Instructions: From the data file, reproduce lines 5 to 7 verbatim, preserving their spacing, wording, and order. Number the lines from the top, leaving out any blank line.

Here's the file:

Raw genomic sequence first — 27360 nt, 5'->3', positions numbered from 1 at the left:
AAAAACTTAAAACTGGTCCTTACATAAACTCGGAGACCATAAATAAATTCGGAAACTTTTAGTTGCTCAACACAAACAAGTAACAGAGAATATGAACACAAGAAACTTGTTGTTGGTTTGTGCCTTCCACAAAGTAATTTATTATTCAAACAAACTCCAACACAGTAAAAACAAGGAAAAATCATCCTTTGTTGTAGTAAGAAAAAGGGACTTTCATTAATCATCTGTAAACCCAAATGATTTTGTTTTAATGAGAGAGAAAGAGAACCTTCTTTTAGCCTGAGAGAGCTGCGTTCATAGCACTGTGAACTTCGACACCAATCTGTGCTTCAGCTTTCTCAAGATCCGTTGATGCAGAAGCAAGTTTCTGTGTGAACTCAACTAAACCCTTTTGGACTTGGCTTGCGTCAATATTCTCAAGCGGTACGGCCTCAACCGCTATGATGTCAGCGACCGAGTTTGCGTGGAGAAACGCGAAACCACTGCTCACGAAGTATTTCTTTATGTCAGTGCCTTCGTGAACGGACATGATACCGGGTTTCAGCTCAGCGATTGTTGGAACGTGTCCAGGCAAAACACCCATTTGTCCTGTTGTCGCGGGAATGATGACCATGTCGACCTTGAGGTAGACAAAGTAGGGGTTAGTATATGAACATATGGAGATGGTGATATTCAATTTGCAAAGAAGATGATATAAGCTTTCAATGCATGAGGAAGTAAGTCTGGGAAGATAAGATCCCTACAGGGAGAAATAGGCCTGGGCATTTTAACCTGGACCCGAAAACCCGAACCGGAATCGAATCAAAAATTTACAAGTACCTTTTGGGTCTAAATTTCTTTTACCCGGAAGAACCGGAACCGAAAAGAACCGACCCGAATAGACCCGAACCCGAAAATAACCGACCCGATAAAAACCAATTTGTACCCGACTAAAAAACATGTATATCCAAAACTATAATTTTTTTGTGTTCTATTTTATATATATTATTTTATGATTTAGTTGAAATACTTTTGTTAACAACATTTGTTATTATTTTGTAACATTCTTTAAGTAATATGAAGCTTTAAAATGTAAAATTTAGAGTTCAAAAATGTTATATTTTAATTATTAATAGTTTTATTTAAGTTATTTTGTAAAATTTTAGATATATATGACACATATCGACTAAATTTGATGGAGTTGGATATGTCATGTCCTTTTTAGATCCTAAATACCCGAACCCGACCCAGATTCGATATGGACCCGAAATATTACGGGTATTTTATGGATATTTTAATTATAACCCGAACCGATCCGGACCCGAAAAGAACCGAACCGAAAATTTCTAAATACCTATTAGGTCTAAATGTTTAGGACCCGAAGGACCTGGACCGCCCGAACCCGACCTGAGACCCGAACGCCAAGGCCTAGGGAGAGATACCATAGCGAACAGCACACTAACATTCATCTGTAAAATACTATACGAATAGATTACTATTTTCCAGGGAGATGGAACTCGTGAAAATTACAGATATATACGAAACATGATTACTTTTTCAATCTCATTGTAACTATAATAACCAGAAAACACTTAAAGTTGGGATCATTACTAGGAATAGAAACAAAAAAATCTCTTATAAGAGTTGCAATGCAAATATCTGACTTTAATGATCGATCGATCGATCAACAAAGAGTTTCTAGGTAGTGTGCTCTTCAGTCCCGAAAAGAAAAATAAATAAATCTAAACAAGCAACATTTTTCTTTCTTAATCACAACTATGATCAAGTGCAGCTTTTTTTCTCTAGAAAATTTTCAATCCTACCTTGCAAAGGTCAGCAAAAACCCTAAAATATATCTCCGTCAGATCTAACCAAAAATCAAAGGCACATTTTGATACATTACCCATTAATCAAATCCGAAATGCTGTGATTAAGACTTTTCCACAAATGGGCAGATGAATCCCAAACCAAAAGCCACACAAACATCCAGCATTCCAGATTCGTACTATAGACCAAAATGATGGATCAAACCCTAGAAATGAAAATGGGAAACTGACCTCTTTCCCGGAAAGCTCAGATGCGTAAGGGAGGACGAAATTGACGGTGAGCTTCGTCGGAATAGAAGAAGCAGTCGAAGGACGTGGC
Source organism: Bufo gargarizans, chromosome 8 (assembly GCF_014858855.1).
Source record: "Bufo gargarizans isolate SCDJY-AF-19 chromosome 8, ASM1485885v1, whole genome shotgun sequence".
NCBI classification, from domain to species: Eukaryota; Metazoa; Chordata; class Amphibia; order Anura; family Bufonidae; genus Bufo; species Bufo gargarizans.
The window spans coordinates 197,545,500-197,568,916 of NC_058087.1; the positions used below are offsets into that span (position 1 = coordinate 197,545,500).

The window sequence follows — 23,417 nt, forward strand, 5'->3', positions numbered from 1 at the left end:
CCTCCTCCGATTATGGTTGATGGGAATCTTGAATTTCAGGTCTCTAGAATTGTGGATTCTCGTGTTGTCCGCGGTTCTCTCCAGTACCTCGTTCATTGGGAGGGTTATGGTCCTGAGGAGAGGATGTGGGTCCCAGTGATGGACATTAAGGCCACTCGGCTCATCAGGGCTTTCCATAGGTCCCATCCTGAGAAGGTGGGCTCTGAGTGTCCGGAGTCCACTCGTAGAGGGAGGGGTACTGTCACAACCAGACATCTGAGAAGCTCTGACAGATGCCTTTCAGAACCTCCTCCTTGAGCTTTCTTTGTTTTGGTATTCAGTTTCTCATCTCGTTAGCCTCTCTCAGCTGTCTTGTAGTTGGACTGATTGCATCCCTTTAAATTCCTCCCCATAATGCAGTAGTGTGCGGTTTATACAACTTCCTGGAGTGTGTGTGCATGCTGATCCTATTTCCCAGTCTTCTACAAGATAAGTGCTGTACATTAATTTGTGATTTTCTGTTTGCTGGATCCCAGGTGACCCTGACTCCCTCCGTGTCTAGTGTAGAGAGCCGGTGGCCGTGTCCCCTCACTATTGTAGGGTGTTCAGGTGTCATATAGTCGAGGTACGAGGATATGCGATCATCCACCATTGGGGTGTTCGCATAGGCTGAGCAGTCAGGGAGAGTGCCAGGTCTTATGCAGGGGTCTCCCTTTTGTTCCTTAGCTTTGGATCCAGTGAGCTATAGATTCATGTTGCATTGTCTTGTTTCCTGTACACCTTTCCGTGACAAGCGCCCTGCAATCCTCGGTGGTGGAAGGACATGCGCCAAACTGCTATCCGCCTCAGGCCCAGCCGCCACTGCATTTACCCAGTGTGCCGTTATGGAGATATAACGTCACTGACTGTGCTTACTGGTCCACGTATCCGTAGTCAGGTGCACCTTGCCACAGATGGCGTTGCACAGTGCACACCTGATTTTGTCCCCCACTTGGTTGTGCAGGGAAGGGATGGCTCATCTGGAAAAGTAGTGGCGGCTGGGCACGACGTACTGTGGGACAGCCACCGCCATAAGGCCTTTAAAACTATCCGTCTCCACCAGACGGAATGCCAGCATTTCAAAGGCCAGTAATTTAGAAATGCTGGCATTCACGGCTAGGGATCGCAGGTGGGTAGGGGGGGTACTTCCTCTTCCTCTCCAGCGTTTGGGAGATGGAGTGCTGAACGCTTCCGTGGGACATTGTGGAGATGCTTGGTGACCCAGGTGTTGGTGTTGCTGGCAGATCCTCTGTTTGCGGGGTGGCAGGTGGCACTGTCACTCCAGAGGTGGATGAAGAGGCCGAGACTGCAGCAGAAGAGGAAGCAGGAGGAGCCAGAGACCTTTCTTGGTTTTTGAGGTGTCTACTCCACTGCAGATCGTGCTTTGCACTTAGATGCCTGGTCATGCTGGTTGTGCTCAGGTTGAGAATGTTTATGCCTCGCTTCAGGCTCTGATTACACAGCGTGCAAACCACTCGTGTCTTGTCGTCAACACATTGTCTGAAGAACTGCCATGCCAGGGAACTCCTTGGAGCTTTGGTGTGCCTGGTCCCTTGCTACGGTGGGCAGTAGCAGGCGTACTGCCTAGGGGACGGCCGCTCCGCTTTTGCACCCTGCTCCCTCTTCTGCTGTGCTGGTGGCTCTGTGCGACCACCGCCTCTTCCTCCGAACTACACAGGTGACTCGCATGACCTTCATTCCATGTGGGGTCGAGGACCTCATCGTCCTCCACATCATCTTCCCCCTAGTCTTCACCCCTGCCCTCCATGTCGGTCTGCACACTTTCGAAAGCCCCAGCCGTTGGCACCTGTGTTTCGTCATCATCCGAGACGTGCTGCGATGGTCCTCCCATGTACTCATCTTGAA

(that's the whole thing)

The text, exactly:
NCBI classification, from domain to species: Eukaryota; Metazoa; Chordata; class Amphibia; order Anura; family Bufonidae; genus Bufo; species Bufo gargarizans.
The window spans coordinates 197,545,500-197,568,916 of NC_058087.1; the positions used below are offsets into that span (position 1 = coordinate 197,545,500).

The window sequence follows — 23,417 nt, forward strand, 5'->3', positions numbered from 1 at the left end: